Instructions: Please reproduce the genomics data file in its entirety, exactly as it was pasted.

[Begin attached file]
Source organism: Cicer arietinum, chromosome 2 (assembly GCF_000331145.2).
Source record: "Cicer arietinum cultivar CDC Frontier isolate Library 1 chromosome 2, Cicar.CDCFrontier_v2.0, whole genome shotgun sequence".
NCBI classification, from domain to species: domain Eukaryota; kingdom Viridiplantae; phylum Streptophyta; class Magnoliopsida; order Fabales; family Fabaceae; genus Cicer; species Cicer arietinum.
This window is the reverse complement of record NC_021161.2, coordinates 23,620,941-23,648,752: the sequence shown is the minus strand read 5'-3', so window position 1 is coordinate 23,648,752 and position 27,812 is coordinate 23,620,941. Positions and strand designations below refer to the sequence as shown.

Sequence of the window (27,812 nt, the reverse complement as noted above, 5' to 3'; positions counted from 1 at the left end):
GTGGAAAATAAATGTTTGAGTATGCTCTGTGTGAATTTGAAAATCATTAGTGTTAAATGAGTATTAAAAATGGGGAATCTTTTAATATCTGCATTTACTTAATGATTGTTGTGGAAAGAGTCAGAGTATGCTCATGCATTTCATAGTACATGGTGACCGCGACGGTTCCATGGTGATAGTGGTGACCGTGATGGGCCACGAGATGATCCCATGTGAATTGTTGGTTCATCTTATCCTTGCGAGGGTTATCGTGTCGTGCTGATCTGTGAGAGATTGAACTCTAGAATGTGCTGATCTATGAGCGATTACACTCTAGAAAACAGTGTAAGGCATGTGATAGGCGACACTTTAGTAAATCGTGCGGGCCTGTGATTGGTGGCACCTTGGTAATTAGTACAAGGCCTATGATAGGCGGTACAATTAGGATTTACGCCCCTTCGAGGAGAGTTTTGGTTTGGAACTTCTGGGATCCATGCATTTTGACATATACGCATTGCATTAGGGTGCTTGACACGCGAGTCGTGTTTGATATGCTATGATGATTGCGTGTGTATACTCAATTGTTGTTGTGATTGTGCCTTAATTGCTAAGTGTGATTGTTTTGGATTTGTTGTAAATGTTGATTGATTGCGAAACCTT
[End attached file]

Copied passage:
Source organism: Cicer arietinum, chromosome 2 (assembly GCF_000331145.2).
Source record: "Cicer arietinum cultivar CDC Frontier isolate Library 1 chromosome 2, Cicar.CDCFrontier_v2.0, whole genome shotgun sequence".
NCBI classification, from domain to species: domain Eukaryota; kingdom Viridiplantae; phylum Streptophyta; class Magnoliopsida; order Fabales; family Fabaceae; genus Cicer; species Cicer arietinum.
This window is the reverse complement of record NC_021161.2, coordinates 23,620,941-23,648,752: the sequence shown is the minus strand read 5'-3', so window position 1 is coordinate 23,648,752 and position 27,812 is coordinate 23,620,941. Positions and strand designations below refer to the sequence as shown.

Sequence of the window (27,812 nt, the reverse complement as noted above, 5' to 3'; positions counted from 1 at the left end):
GTGGAAAATAAATGTTTGAGTATGCTCTGTGTGAATTTGAAAATCATTAGTGTTAAATGAGTATTAAAAATGGGGAATCTTTTAATATCTGCATTTACTTAATGATTGTTGTGGAAAGAGTCAGAGTATGCTCATGCATTTCATAGTACATGGTGACCGCGACGGTTCCATGGTGATAGTGGTGACCGTGATGGGCCACGAGATGATCCCATGTGAATTGTTGGTTCATCTTATCCTTGCGAGGGTTATCGTGTCGTGCTGATCTGTGAGAGATTGAACTCTAGAATGTGCTGATCTATGAGCGATTACACTCTAGAAAACAGTGTAAGGCATGTGATAGGCGACACTTTAGTAAATCGTGCGGGCCTGTGATTGGTGGCACCTTGGTAATTAGTACAAGGCCTATGATAGGCGGTACAATTAGGATTTACGCCCCTTCGAGGAGAGTTTTGGTTTGGAACTTCTGGGATCCATGCATTTTGACATATACGCATTGCATTAGGGTGCTTGACACGCGAGTCGTGTTTGATATGCTATGATGATTGCGTGTGTATACTCAATTGTTGTTGTGATTGTGCCTTAATTGCTAAGTGTGATTGTTTTGGATTTGTTGTAAATGTTGATTGATTGCGAAACCTT